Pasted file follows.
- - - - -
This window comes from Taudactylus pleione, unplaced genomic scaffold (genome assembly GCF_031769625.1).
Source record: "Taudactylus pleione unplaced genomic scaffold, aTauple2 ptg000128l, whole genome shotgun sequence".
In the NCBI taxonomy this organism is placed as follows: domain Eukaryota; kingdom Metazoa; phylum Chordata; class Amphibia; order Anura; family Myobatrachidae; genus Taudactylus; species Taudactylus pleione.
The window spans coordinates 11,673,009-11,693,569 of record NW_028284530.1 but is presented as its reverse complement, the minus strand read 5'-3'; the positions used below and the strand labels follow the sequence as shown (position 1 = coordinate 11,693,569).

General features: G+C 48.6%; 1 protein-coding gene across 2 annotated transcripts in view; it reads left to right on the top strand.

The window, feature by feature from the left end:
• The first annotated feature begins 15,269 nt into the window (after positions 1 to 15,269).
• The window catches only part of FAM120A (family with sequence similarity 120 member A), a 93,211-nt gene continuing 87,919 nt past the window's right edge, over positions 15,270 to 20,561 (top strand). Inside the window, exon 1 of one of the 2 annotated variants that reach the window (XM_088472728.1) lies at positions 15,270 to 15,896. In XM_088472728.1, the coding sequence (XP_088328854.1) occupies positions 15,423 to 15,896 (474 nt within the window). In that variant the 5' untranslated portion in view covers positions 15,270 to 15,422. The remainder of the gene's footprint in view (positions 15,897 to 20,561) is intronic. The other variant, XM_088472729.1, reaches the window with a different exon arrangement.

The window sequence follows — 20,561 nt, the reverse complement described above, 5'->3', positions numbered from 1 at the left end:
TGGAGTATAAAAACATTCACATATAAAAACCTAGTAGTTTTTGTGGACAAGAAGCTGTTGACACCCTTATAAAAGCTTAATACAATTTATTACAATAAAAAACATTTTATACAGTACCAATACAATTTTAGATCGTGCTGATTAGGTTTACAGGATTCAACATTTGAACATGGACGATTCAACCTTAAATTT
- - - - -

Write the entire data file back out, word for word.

This window comes from Taudactylus pleione, unplaced genomic scaffold (genome assembly GCF_031769625.1).
Source record: "Taudactylus pleione unplaced genomic scaffold, aTauple2 ptg000128l, whole genome shotgun sequence".
In the NCBI taxonomy this organism is placed as follows: domain Eukaryota; kingdom Metazoa; phylum Chordata; class Amphibia; order Anura; family Myobatrachidae; genus Taudactylus; species Taudactylus pleione.
The window spans coordinates 11,673,009-11,693,569 of record NW_028284530.1 but is presented as its reverse complement, the minus strand read 5'-3'; the positions used below and the strand labels follow the sequence as shown (position 1 = coordinate 11,693,569).

General features: G+C 48.6%; 1 protein-coding gene across 2 annotated transcripts in view; it reads left to right on the top strand.

The window, feature by feature from the left end:
• The first annotated feature begins 15,269 nt into the window (after positions 1 to 15,269).
• The window catches only part of FAM120A (family with sequence similarity 120 member A), a 93,211-nt gene continuing 87,919 nt past the window's right edge, over positions 15,270 to 20,561 (top strand). Inside the window, exon 1 of one of the 2 annotated variants that reach the window (XM_088472728.1) lies at positions 15,270 to 15,896. In XM_088472728.1, the coding sequence (XP_088328854.1) occupies positions 15,423 to 15,896 (474 nt within the window). In that variant the 5' untranslated portion in view covers positions 15,270 to 15,422. The remainder of the gene's footprint in view (positions 15,897 to 20,561) is intronic. The other variant, XM_088472729.1, reaches the window with a different exon arrangement.

The window sequence follows — 20,561 nt, the reverse complement described above, 5'->3', positions numbered from 1 at the left end:
TGGAGTATAAAAACATTCACATATAAAAACCTAGTAGTTTTTGTGGACAAGAAGCTGTTGACACCCTTATAAAAGCTTAATACAATTTATTACAATAAAAAACATTTTATACAGTACCAATACAATTTTAGATCGTGCTGATTAGGTTTACAGGATTCAACATTTGAACATGGACGATTCAACCTTAAATTT